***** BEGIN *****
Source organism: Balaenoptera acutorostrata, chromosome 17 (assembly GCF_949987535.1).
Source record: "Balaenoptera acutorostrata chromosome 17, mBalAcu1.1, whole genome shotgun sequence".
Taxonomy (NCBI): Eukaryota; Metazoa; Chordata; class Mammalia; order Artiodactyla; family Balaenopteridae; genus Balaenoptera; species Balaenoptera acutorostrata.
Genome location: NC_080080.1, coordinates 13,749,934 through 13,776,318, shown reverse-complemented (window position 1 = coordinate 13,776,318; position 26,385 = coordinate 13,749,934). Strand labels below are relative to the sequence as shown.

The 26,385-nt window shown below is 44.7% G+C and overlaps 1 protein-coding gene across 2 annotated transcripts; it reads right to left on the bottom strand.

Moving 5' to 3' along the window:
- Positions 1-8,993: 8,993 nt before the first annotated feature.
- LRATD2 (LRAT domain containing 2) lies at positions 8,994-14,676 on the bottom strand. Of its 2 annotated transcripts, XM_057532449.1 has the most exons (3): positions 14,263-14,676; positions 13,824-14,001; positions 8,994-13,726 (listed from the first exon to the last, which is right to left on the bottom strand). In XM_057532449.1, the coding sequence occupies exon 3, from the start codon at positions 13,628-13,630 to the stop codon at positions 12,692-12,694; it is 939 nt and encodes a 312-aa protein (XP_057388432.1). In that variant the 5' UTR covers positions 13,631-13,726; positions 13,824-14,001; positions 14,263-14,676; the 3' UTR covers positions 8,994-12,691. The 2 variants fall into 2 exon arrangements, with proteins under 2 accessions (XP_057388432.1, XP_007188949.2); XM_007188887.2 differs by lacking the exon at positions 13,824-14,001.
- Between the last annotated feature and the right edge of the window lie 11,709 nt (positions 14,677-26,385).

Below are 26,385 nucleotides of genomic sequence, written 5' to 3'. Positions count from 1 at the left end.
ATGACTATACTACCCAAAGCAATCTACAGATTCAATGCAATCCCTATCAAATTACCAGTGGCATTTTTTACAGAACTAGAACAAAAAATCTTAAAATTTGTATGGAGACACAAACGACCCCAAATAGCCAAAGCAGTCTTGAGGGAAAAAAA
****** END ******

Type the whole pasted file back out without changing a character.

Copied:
Source organism: Balaenoptera acutorostrata, chromosome 17 (assembly GCF_949987535.1).
Source record: "Balaenoptera acutorostrata chromosome 17, mBalAcu1.1, whole genome shotgun sequence".
Taxonomy (NCBI): Eukaryota; Metazoa; Chordata; class Mammalia; order Artiodactyla; family Balaenopteridae; genus Balaenoptera; species Balaenoptera acutorostrata.
Genome location: NC_080080.1, coordinates 13,749,934 through 13,776,318, shown reverse-complemented (window position 1 = coordinate 13,776,318; position 26,385 = coordinate 13,749,934). Strand labels below are relative to the sequence as shown.

The 26,385-nt window shown below is 44.7% G+C and overlaps 1 protein-coding gene across 2 annotated transcripts; it reads right to left on the bottom strand.

Moving 5' to 3' along the window:
- Positions 1-8,993: 8,993 nt before the first annotated feature.
- LRATD2 (LRAT domain containing 2) lies at positions 8,994-14,676 on the bottom strand. Of its 2 annotated transcripts, XM_057532449.1 has the most exons (3): positions 14,263-14,676; positions 13,824-14,001; positions 8,994-13,726 (listed from the first exon to the last, which is right to left on the bottom strand). In XM_057532449.1, the coding sequence occupies exon 3, from the start codon at positions 13,628-13,630 to the stop codon at positions 12,692-12,694; it is 939 nt and encodes a 312-aa protein (XP_057388432.1). In that variant the 5' UTR covers positions 13,631-13,726; positions 13,824-14,001; positions 14,263-14,676; the 3' UTR covers positions 8,994-12,691. The 2 variants fall into 2 exon arrangements, with proteins under 2 accessions (XP_057388432.1, XP_007188949.2); XM_007188887.2 differs by lacking the exon at positions 13,824-14,001.
- Between the last annotated feature and the right edge of the window lie 11,709 nt (positions 14,677-26,385).

Below are 26,385 nucleotides of genomic sequence, written 5' to 3'. Positions count from 1 at the left end.
ATGACTATACTACCCAAAGCAATCTACAGATTCAATGCAATCCCTATCAAATTACCAGTGGCATTTTTTACAGAACTAGAACAAAAAATCTTAAAATTTGTATGGAGACACAAACGACCCCAAATAGCCAAAGCAGTCTTGAGGGAAAAAAA